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“13 WARNINGS FOR FUTURE EXPATS TO THE PHILIPPINES”

“13 WARNINGS FOR FUTURE EXPATS TO THE PHILIPPINES” What You Should Know Before Moving to the Philippines “13 WARNINGS FOR FUTURE EXPATS TO THE PHILIPPINES” is an ominous title for a post. Because I’ve always felt it best to give you, the reader, an unfiltered look at life in “paradise,” today’s post is no exception … Read more

My ACR Card Renewal in the Philippines

Iloilo Immigration

I’ve had my 13a Permanent Visa for almost five years. While the visa itself is permanent, it was time for my ACR card renewal in the Philippines. With a 13a Immigrant Visa your Alien Certificate Registration, or I-Card, is good for five years. My current card expires at the end of May.

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The Asawa Joins Me for Visit to the Iloilo Immigration Office

My asawa must have been bored. She volunteered to go with me to the Immigration Bureau Office in Iloilo City. I had to make my annual report as a foreigner. Breezy warm day. Temperature 28° C  (82.4 F) and 89% humidity. Arrived around 10 am. The place was crammed with people, the majority of them Filipino. Fortunately the air con was working. Only two people waiting in the facility last year at this time. I knew we were in for a long wait.Bureau of Immigration in Iloilo

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Planning on Living in the Philippines?

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Do you have an action plan on moving and living in the Philippines? I'm not talking about dreamy-eyed discussions with your spouse in which you both agree that you would love retiring to the Philippines and frolic on a white sandy beach resort with a cold bottle of San Miguel Pale Pilsen in one hand and a sweet mango from Guimaras in the other. Going on a vacation and landing at the Manila airport and escaping the boredom and daily stress of your job back home can be a fantastic experience. But actually moving here? Again I ask.   DO YOU HAVE A PLAN? DSC

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Is the State Department Full of Crap?

Are you traveling to the Philippines soon? Planning to move or retire to the Philippines? Or maybe you are already an American expat already living in this archipelago of 7, 107 islands. Do you ever read or pay attention to the stuff the U.S. State Department issues concerning traveling in the PH? When I want to get a good laugh, I occasionally check it out. OK, OK, I know the information they distribute is supposed to help American citizens, but let's have a reality check today on one portion of their advice. DSC

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Mel-O-Cream Donuts Comes to the Philippines

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I had arrived home after spending the day at The Moon Cafe in Iloilo City with my new American expat friends, Paul from Iloilo and Jeff, "The Crazy Cano" along with Brother Tom. My asawa handed me a notice from our post office in Jordan, Guimaras, dated July 1 2011 informing me of a  package there that I needed to pick up. Hmmmm, day the notice was delivered to us was July 12.Mel o cream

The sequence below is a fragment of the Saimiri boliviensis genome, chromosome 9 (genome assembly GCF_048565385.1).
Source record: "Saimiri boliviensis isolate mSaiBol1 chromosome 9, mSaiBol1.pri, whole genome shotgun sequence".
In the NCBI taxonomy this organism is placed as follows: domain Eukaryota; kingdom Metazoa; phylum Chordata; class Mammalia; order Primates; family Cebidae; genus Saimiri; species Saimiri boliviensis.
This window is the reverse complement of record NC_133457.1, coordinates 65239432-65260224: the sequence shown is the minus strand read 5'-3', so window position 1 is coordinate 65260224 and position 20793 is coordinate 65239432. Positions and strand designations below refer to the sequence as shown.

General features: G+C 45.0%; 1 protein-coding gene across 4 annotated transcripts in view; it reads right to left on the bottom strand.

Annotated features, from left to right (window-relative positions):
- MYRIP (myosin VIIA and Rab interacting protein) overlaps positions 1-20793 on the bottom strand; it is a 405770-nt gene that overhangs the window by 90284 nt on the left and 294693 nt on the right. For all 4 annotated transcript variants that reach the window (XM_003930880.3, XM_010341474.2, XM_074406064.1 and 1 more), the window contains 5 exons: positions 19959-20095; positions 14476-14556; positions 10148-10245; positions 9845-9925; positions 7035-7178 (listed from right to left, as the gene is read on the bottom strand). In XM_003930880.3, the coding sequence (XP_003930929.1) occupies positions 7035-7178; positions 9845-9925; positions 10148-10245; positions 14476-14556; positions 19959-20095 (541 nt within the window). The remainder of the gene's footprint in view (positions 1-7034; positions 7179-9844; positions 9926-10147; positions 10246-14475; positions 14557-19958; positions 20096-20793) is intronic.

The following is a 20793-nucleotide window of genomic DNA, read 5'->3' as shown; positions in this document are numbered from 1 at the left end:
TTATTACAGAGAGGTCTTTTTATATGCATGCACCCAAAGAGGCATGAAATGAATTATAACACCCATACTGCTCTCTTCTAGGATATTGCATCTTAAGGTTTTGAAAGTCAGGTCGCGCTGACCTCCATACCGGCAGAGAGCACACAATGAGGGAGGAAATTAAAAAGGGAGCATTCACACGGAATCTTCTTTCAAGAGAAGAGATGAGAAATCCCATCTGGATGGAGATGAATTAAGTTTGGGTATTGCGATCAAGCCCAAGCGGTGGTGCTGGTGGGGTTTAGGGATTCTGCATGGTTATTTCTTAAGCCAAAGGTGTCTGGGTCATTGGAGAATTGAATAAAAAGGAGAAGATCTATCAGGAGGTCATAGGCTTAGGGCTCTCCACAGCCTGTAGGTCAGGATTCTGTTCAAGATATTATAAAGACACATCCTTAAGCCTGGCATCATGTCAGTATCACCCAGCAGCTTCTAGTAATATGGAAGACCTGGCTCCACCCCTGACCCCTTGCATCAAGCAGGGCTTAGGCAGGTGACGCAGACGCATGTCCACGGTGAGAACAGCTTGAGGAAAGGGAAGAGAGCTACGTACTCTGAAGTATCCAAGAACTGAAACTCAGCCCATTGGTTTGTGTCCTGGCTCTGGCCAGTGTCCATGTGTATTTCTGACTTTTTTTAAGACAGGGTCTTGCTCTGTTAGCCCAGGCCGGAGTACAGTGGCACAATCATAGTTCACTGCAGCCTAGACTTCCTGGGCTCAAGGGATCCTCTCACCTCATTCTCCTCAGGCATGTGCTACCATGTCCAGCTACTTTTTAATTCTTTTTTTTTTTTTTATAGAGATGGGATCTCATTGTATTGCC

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With Permanent Visa in Hand, It’s Back to Paradise

Been in Manila close to a month by the time The Sainted Patient Wife and I return next Sunday to the white sandy beaches found in beautiful Guimaras, a rural province in Western Visayas in the Philippines where we reside at a place I affectionately refer to as "The Compound." I'm anxious to return home and just have one more visit to the Bureau of Immigration in Intramuros, Manila, this coming Monday to pick up my new Alien Certificate Registration card which will reflect my newly acquired Permament Resident status in the Philippines that was implemented this past Friday during our third visit to the Immigration Office. (Photo from Flickr, it's not from Guimaras, but who cares?)Paradise on the beach

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Emily and the “Confused” Manila Taxi Driver

My sister-in-law Emily may barely reach five feet tall if she stands on six barrels full of monkeys, but she is one feisty Filipina you do not want to mess with. This proud Pinay is the undisputed boss of her family of eight children which range in ages from three to seventeen. The Sainted Patient Wife and I are staying at Emily and  Joe’s place (her husband) in the Celina Homes section of  Queensland Subdivision of Caloocan City in Metro Manila while I wait for the completion of my 13(a) Permanent Visa.  Now when I say “subdivision,” just dismiss any images of modern and affluent subdivisions  that are common back in the States. We’re talking adjoining homes with narrow pathways for a road, no streetlights, no manicured lawns, garbage in  the streets, barking dogs, crowing roosters and occasional gunfire. This ain’t a “Leave it to Beaver” vision of suburbia by any stretch of the imagination.  (Photo from Flickr.)taxi

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